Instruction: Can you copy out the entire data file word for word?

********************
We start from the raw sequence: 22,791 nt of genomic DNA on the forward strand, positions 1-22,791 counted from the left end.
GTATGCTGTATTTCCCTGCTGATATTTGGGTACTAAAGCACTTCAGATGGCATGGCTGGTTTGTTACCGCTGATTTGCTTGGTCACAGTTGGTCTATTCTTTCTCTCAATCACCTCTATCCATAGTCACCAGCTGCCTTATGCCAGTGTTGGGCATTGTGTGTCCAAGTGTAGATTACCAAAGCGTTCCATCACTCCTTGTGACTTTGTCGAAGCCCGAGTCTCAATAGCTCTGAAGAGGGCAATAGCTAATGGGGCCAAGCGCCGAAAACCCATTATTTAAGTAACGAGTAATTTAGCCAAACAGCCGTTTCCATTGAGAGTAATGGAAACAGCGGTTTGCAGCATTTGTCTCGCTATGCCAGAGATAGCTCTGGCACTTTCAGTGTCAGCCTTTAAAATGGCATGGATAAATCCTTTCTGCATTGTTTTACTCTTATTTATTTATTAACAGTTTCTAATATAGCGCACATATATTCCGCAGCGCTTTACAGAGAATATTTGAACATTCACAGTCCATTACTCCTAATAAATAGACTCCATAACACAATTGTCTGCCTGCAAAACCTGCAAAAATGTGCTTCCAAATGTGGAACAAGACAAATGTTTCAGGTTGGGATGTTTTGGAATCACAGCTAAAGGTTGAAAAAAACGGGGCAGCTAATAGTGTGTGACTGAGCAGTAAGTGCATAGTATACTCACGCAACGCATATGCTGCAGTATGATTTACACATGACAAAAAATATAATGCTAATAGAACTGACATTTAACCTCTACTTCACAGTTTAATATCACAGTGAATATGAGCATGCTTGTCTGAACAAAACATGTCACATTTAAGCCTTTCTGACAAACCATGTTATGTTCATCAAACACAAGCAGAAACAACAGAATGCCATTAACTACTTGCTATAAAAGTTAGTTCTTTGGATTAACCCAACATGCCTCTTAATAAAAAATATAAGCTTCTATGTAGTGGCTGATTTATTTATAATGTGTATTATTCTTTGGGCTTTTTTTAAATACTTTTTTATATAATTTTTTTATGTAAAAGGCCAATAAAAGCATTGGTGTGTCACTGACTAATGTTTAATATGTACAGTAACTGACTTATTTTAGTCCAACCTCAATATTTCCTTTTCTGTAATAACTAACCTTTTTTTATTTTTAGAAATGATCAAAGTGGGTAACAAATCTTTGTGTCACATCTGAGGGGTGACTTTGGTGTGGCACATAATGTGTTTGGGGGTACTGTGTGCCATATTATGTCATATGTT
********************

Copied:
We start from the raw sequence: 22,791 nt of genomic DNA on the forward strand, positions 1-22,791 counted from the left end.
GTATGCTGTATTTCCCTGCTGATATTTGGGTACTAAAGCACTTCAGATGGCATGGCTGGTTTGTTACCGCTGATTTGCTTGGTCACAGTTGGTCTATTCTTTCTCTCAATCACCTCTATCCATAGTCACCAGCTGCCTTATGCCAGTGTTGGGCATTGTGTGTCCAAGTGTAGATTACCAAAGCGTTCCATCACTCCTTGTGACTTTGTCGAAGCCCGAGTCTCAATAGCTCTGAAGAGGGCAATAGCTAATGGGGCCAAGCGCCGAAAACCCATTATTTAAGTAACGAGTAATTTAGCCAAACAGCCGTTTCCATTGAGAGTAATGGAAACAGCGGTTTGCAGCATTTGTCTCGCTATGCCAGAGATAGCTCTGGCACTTTCAGTGTCAGCCTTTAAAATGGCATGGATAAATCCTTTCTGCATTGTTTTACTCTTATTTATTTATTAACAGTTTCTAATATAGCGCACATATATTCCGCAGCGCTTTACAGAGAATATTTGAACATTCACAGTCCATTACTCCTAATAAATAGACTCCATAACACAATTGTCTGCCTGCAAAACCTGCAAAAATGTGCTTCCAAATGTGGAACAAGACAAATGTTTCAGGTTGGGATGTTTTGGAATCACAGCTAAAGGTTGAAAAAAACGGGGCAGCTAATAGTGTGTGACTGAGCAGTAAGTGCATAGTATACTCACGCAACGCATATGCTGCAGTATGATTTACACATGACAAAAAATATAATGCTAATAGAACTGACATTTAACCTCTACTTCACAGTTTAATATCACAGTGAATATGAGCATGCTTGTCTGAACAAAACATGTCACATTTAAGCCTTTCTGACAAACCATGTTATGTTCATCAAACACAAGCAGAAACAACAGAATGCCATTAACTACTTGCTATAAAAGTTAGTTCTTTGGATTAACCCAACATGCCTCTTAATAAAAAATATAAGCTTCTATGTAGTGGCTGATTTATTTATAATGTGTATTATTCTTTGGGCTTTTTTTAAATACTTTTTTATATAATTTTTTTATGTAAAAGGCCAATAAAAGCATTGGTGTGTCACTGACTAATGTTTAATATGTACAGTAACTGACTTATTTTAGTCCAACCTCAATATTTCCTTTTCTGTAATAACTAACCTTTTTTTATTTTTAGAAATGATCAAAGTGGGTAACAAATCTTTGTGTCACATCTGAGGGGTGACTTTGGTGTGGCACATAATGTGTTTGGGGGTACTGTGTGCCATATTATGTCATATGTT